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For years, Angela Bickford struggled through infertility and loss.  Angela is now the mother of triplets, born prematurely, one of whom, Carter, passed away after 49 days.  This song, originally published on her blog, pays beautiful tribute to the lasting impact of Carter’s short life.

Written and recorded by Jetty Rae
Slideshow photos provided by Angela Bickford

Never thought that it would come to this
I wake up in the middle of the night
And your face I long to kiss
Then I remember looking at you
On the other side of the glass
That night the Doctors said
You probably wouldn’t last

What lasts is the love left beating
In this Mother’s heart
The dreams all scattered down in tiny little parts
I will love you, I will love you
Sweet Child you are mine
You’re heaven sent and I’m hell-bent
On telling the world you are my little sunshine

Waking up each day without you
Is a hurt I’ll never shake
Leaving your body there was a choice
We never got to make
Carry on, carry on sweet child we all carry on
I see you in your brother’s eyes and I tell your sister
You were strong

What lasts is the love left beating
In your Father’s heart
The dreams all scattered down in tiny little parts
I will love you, I will love you
Sweet Child you are mine
You’re heaven sent and I’m hell-bent
On telling the world you are my little sunshine

So many days have come and gone
We’re still standing, we’re still strong
You have stayed where you belong
But in our hearts you will go on

Angela is a stay-at-home mom raising surviving triplets. She lost her first-born triplet, Carter, after 49 days, and her survivors, B & T, keep her pretty busy with their ongoing needs as a result of their prematurity. She manages to find time for her business, her job at Hand to Hold, a non-profit dedicated to preemie/NICU awareness and support, and her personal blog ( Her tagline ‘Mom of Triplets. Lost One. Survived & Sharing’ is her goal in blogging and she aims to share with others that it’s possible to survive after loss. She and her husband live in the Houston, TX suburb of Cypress.

Infertility TalesThis post is part of Infertility Tales 2014, How Do You Do It?‘s series to raise awareness about infertility and its impact on families. Please take a moment to read through some of the personal stories of loss, pain, fertility treatments, and success.

Relaxation Does Not Cause Pregnancy

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I’ve heard my share of silly comments about being a mother of twins. You know what no one has ever said to me? “You must have been really relaxed to conceive two at once!”

So why do people feel the need to tell infertile women, “Just relax and it’ll happen!”?

Relaxation does not cause pregnancy. If it did, we’d have fertility spas and massage parlours, not clinics.

Just don't tell an infertile woman that the secret to getting pregnant is relaxing!Still, there seems to be this undeniable urge to respond to an infertile woman’s concerns about her inability to conceive with, “Relax and it will happen.”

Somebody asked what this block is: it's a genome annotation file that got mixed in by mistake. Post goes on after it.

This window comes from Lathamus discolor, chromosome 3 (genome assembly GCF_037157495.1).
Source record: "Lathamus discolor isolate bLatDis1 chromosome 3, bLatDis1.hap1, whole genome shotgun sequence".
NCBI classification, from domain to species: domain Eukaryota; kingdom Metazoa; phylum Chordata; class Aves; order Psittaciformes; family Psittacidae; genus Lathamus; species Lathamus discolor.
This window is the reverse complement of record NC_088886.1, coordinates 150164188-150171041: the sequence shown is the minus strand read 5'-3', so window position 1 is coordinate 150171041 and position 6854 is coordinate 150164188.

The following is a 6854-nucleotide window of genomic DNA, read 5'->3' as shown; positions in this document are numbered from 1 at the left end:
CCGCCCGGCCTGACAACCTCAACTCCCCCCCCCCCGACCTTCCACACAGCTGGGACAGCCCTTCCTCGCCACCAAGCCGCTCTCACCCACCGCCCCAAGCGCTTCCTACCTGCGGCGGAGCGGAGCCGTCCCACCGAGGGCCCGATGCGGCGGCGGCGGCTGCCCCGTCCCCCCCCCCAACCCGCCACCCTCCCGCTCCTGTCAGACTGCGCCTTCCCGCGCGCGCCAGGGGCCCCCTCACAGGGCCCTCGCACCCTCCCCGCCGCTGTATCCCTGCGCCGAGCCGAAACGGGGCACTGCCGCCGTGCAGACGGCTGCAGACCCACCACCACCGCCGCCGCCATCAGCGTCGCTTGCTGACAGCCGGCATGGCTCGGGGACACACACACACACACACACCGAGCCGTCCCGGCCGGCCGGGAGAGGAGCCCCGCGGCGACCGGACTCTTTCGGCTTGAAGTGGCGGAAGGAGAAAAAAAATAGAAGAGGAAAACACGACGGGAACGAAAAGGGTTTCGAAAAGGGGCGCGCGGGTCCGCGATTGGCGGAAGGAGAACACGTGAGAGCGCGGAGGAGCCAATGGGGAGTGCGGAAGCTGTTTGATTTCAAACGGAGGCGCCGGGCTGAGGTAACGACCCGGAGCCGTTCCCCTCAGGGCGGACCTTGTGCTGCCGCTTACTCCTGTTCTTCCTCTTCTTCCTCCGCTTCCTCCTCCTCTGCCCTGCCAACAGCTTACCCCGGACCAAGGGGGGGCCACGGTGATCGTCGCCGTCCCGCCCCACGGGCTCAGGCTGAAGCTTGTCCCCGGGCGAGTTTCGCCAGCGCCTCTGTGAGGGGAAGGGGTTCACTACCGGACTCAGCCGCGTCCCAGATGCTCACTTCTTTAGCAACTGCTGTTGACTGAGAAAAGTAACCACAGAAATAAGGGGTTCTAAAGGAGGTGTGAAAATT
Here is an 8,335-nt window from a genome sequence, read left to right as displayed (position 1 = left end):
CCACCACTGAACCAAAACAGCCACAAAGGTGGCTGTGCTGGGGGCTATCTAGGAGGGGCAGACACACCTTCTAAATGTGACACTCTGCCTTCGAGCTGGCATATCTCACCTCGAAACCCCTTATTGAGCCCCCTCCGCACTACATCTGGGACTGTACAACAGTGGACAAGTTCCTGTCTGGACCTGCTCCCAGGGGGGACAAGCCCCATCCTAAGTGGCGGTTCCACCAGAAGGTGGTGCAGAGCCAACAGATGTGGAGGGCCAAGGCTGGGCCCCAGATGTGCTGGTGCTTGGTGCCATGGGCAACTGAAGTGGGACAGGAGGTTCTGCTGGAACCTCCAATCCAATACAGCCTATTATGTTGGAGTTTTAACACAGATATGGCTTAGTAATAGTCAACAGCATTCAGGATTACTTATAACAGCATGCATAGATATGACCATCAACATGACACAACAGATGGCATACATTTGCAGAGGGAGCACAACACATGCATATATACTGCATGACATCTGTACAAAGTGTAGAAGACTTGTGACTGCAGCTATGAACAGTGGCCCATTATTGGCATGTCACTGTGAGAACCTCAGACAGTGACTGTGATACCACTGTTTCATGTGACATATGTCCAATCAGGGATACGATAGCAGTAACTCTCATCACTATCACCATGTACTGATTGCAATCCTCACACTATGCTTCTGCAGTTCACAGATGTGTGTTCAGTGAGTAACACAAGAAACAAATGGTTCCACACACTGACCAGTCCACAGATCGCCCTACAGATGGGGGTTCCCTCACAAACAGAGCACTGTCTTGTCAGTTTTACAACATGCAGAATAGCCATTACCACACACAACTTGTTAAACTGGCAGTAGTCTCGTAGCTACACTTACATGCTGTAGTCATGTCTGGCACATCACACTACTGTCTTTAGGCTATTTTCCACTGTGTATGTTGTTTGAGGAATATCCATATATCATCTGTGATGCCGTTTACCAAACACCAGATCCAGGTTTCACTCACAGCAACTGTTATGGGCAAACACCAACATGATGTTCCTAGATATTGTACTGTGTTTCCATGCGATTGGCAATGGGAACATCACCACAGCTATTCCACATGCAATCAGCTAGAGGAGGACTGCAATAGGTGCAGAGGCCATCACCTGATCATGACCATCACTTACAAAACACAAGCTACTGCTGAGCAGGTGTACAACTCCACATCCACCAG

I think it stems from our cultural discomfort with the idea of infertility. If the infertile woman stops talking to us about her infertility, we, her listeners, are the ones who get to relax. As long as we don’t hear about it, we don’t have to feel her anguish. After all, if she’s not talking about it, we don’t have to know about it. Infertility is silent as long as the infertile are silent.

“Relax and it will happen” silences those who try to speak out.

My challenge to you is to refuse to relax. Refuse to be silent. Own your infertility. Own your fertility. Fight for the motherhood you want. Mothers don’t relax when it comes to protecting their children. And mothers-at-heart don’t relax when it comes to making those children a reality.

Forget “Relax and it will happen”. Fight to make it happen.

Infertility TalesThis post is part of Infertility Tales 2014, How Do You Do It?‘s series to raise awareness about infertility and its impact on families. Please take a moment to read through some of the personal stories of loss, pain, fertility treatments, and success.

Candace and Chris, Continued: Our Misconception on Surrogacy

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Candace and Chris shared with us some insight into the his- and her- emotions of infertility earlier this week.  Here, their story continues…

If someone would have told us last year, or ever, for that matter, in our 7 long years of struggling to conceive that we would be using surrogacy as family building option, without a bat of an eye we would have said, “No way. No how.” Funny how life always seems to have those sudden rogue winds. It is that one unexpected burst that can have you sailing off course. Or maybe just maybe on the right course…